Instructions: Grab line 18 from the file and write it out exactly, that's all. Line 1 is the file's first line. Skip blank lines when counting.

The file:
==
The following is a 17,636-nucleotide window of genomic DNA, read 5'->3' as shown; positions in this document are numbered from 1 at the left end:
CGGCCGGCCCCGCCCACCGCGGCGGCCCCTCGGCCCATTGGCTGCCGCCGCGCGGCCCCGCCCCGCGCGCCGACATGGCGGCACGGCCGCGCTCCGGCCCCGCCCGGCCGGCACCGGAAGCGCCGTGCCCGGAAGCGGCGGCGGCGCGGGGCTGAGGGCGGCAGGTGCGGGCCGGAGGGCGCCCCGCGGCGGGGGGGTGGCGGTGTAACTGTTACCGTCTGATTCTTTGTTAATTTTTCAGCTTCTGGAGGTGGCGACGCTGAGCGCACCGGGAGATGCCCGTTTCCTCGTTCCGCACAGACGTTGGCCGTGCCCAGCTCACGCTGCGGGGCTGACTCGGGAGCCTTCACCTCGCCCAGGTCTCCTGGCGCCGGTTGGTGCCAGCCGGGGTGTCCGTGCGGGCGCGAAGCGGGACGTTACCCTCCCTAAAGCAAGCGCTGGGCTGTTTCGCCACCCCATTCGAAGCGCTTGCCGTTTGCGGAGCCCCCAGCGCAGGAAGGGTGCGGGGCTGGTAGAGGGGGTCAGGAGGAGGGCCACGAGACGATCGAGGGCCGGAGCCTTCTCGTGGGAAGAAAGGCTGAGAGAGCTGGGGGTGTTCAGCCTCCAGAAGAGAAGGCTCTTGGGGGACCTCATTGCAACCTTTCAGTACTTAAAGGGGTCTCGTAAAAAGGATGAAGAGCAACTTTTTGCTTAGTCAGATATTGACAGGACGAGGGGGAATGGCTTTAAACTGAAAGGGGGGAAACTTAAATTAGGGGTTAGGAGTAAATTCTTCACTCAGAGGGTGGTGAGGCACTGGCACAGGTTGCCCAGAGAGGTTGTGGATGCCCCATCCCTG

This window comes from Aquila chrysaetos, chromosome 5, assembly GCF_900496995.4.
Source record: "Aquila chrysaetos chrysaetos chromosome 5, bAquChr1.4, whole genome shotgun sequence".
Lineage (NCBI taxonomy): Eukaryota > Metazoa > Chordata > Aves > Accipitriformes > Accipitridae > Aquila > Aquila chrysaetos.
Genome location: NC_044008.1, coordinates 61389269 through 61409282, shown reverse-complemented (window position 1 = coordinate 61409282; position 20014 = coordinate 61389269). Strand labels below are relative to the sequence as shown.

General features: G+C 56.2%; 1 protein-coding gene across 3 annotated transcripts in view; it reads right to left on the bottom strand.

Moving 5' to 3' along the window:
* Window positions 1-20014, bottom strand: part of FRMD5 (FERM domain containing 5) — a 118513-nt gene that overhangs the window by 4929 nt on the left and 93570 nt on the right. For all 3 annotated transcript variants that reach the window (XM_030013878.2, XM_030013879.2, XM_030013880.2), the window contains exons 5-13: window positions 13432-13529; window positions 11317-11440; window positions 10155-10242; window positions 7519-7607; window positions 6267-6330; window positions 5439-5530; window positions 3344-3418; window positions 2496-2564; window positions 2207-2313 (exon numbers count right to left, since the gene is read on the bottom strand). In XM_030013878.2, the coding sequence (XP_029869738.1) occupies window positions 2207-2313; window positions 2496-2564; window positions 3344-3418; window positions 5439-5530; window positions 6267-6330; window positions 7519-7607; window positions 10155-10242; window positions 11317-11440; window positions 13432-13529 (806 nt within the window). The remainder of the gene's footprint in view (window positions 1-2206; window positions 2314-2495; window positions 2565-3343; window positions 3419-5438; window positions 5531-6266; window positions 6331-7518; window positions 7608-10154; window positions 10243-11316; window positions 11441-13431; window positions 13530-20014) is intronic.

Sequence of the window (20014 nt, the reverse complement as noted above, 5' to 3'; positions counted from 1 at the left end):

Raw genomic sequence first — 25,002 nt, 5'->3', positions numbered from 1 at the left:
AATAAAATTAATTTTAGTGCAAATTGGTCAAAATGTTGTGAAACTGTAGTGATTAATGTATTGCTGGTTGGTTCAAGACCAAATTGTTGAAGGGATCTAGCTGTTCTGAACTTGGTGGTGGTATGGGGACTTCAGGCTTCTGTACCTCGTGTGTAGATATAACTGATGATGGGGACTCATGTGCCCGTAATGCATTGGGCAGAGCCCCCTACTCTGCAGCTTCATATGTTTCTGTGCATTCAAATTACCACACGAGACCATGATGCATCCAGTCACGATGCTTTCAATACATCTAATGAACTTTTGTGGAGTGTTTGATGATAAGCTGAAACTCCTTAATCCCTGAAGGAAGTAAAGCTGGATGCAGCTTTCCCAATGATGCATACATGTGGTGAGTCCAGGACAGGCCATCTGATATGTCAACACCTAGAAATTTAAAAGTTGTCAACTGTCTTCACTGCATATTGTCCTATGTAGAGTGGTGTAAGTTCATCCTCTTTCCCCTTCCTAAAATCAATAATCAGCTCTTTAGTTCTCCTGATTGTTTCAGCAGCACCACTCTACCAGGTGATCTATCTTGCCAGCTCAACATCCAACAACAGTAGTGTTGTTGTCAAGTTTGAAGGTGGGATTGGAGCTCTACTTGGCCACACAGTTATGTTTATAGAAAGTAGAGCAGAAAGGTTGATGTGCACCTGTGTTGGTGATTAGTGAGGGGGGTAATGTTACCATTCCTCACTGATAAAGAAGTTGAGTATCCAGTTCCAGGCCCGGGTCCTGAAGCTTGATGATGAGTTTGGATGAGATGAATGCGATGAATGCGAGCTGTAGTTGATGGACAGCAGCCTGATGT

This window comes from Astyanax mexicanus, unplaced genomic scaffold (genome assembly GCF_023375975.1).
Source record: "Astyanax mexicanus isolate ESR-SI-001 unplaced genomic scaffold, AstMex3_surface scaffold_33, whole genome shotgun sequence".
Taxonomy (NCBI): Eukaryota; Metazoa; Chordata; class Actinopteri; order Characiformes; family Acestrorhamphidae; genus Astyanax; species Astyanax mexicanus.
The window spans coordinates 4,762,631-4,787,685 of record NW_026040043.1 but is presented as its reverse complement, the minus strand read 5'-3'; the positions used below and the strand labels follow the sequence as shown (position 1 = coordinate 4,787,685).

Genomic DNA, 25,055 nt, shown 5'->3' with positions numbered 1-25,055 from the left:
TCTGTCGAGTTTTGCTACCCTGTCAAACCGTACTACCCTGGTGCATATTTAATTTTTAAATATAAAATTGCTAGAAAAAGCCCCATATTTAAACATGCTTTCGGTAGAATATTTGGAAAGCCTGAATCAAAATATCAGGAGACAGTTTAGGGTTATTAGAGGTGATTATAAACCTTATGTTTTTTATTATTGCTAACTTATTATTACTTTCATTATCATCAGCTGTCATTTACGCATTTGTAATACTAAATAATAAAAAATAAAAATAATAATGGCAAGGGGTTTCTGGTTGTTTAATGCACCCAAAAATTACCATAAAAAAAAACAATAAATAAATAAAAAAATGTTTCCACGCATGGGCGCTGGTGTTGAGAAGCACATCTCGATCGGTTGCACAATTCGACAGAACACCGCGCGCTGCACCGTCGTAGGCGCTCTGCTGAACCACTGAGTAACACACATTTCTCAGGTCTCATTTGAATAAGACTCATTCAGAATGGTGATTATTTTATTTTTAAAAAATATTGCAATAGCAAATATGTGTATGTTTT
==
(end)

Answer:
TCTGTCGAGTTTTGCTACCCTGTCAAACCGTACTACCCTGGTGCATATTTAATTTTTAAATATAAAATTGCTAGAAAAAGCCCCATATTTAAACATGCTTTCGGTAGAATATTTGGAAAGCCTGAATCAAAATATCAGGAGACAGTTTAGGGTTATTAGAGGTGATTATAAACCTTATGTTTTTTATTATTGCTAACTTATTATTACTTTCATTATCATCAGCTGTCATTTACGCATTTGTAATACTAAATAATAAAAAATAAAAATAATAATGGCAAGGGGTTTCTGGTTGTTTAATGCACCCAAAAATTACCATAAAAAAAAACAATAAATAAATAAAAAAATGTTTCCACGCATGGGCGCTGGTGTTGAGAAGCACATCTCGATCGGTTGCACAATTCGACAGAACACCGCGCGCTGCACCGTCGTAGGCGCTCTGCTGAACCACTGAGTAACACACATTTCTCAGGTCTCATTTGAATAAGACTCATTCAGAATGGTGATTATTTTATTTTTAAAAAATATTGCAATAGCAAATATGTGTATGTTTT